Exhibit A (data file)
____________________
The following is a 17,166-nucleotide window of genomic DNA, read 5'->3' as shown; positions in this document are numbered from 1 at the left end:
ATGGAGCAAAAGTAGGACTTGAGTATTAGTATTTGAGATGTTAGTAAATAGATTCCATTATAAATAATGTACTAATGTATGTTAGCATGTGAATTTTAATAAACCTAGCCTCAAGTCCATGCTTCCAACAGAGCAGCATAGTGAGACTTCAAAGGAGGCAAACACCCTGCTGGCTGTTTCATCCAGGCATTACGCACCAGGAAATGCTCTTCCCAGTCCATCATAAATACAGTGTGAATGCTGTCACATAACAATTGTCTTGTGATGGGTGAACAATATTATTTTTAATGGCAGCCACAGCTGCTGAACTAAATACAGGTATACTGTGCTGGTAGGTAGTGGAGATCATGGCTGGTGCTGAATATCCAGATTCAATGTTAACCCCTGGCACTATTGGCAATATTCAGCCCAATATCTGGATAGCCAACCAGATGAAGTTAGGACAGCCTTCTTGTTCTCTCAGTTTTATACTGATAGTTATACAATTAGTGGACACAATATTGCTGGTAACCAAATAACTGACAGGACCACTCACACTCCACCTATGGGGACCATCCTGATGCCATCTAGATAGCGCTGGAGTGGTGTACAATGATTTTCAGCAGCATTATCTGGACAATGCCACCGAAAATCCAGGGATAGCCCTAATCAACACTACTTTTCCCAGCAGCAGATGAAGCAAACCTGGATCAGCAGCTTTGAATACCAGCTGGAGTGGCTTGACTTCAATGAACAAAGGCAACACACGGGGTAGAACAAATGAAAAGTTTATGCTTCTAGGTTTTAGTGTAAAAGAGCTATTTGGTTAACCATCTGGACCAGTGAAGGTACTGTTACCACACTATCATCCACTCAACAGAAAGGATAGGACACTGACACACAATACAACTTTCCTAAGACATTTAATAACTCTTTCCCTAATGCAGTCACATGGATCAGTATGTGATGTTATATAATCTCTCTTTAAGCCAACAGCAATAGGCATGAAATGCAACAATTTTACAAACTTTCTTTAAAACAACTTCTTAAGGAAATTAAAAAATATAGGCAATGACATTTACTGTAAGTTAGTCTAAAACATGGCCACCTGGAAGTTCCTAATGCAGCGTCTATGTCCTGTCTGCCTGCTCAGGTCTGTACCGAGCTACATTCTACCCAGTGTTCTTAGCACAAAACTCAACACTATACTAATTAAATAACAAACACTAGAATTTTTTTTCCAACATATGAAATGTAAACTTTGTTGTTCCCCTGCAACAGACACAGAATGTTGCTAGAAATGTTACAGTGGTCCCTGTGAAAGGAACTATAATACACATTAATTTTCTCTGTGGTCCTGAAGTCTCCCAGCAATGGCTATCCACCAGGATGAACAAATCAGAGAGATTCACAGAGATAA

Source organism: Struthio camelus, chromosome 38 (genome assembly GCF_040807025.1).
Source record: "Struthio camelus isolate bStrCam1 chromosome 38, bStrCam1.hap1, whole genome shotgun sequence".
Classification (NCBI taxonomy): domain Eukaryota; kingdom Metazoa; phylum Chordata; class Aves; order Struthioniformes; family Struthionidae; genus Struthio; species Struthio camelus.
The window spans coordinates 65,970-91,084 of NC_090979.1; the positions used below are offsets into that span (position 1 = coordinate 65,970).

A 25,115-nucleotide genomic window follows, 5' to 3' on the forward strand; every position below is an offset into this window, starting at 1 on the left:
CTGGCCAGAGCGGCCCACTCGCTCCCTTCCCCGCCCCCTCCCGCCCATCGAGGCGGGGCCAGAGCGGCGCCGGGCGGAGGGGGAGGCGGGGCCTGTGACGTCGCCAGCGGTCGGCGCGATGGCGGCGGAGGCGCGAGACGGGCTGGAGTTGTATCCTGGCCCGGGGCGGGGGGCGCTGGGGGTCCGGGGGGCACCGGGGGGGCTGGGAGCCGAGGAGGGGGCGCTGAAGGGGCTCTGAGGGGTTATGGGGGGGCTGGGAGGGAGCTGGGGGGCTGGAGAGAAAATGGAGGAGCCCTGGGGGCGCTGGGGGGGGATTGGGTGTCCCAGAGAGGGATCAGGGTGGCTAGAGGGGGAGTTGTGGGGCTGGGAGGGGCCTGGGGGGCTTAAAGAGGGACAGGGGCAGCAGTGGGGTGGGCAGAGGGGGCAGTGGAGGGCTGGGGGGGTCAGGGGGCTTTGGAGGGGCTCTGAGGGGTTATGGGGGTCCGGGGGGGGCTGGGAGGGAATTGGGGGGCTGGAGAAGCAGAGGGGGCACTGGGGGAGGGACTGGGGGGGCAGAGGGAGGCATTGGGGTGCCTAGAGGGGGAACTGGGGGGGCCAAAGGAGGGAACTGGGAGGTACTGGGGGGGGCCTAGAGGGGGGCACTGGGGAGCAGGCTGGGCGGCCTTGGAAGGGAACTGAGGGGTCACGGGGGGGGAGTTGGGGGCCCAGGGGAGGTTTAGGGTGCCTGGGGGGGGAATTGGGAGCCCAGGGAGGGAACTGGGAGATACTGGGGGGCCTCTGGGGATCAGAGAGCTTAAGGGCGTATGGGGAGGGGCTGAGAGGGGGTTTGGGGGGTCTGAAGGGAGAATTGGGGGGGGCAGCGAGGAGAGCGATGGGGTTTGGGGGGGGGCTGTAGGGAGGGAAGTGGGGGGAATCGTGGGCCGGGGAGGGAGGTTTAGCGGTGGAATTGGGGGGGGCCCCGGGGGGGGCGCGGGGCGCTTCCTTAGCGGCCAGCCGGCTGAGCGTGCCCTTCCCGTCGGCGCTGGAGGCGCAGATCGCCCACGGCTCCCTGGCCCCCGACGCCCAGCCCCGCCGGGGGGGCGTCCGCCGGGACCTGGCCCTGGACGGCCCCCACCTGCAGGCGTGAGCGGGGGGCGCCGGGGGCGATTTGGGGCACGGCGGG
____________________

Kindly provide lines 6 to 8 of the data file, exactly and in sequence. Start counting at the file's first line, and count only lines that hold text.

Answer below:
The window spans coordinates 65,970-91,084 of NC_090979.1; the positions used below are offsets into that span (position 1 = coordinate 65,970).

A 25,115-nucleotide genomic window follows, 5' to 3' on the forward strand; every position below is an offset into this window, starting at 1 on the left:
CTGGCCAGAGCGGCCCACTCGCTCCCTTCCCCGCCCCCTCCCGCCCATCGAGGCGGGGCCAGAGCGGCGCCGGGCGGAGGGGGAGGCGGGGCCTGTGACGTCGCCAGCGGTCGGCGCGATGGCGGCGGAGGCGCGAGACGGGCTGGAGTTGTATCCTGGCCCGGGGCGGGGGGCGCTGGGGGTCCGGGGGGCACCGGGGGGGCTGGGAGCCGAGGAGGGGGCGCTGAAGGGGCTCTGAGGGGTTATGGGGGGGCTGGGAGGGAGCTGGGGGGCTGGAGAGAAAATGGAGGAGCCCTGGGGGCGCTGGGGGGGGATTGGGTGTCCCAGAGAGGGATCAGGGTGGCTAGAGGGGGAGTTGTGGGGCTGGGAGGGGCCTGGGGGGCTTAAAGAGGGACAGGGGCAGCAGTGGGGTGGGCAGAGGGGGCAGTGGAGGGCTGGGGGGGTCAGGGGGCTTTGGAGGGGCTCTGAGGGGTTATGGGGGTCCGGGGGGGGCTGGGAGGGAATTGGGGGGCTGGAGAAGCAGAGGGGGCACTGGGGGAGGGACTGGGGGGGCAGAGGGAGGCATTGGGGTGCCTAGAGGGGGAACTGGGGGGGCCAAAGGAGGGAACTGGGAGGTACTGGGGGGGGCCTAGAGGGGGGCACTGGGGAGCAGGCTGGGCGGCCTTGGAAGGGAACTGAGGGGTCACGGGGGGGGAGTTGGGGGCCCAGGGGAGGTTTAGGGTGCCTGGGGGGGGAATTGGGAGCCCAGGGAGGGAACTGGGAGATACTGGGGGGCCTCTGGGGATCAGAGAGCTTAAGGGCGTATGGGGAGGGGCTGAGAGGGGGTTTGGGGGGTCTGAAGGGAGAATTGGGGGGGGCAGCGAGGAGAGCGATGGGGTTTGGGGGGGGGCTGTAGGGAGGGAAGTGGGGGGAATCGTGGGCCGGGGAGGGAGGTTTAGCGGTGGAATTGGGGGGGGCCCCGGGGGGGGCGCGGGGCGCTTCCTTAGCGGCCAGCCGGCTGAGCGTGCCCTTCCCGTCGGCGCTGGAGGCGCAGATCGCCCACGGCTCCCTGGCCCCCGACGCCCAGCCCCGCCGGGGGGGCGTCCGCCGGGACCTGGCCCTGGACGGCCCCCACCTGCAGGCGTGAGCGGGGGGCGCCGGGGGCGATTTGGGGCACGGCGGG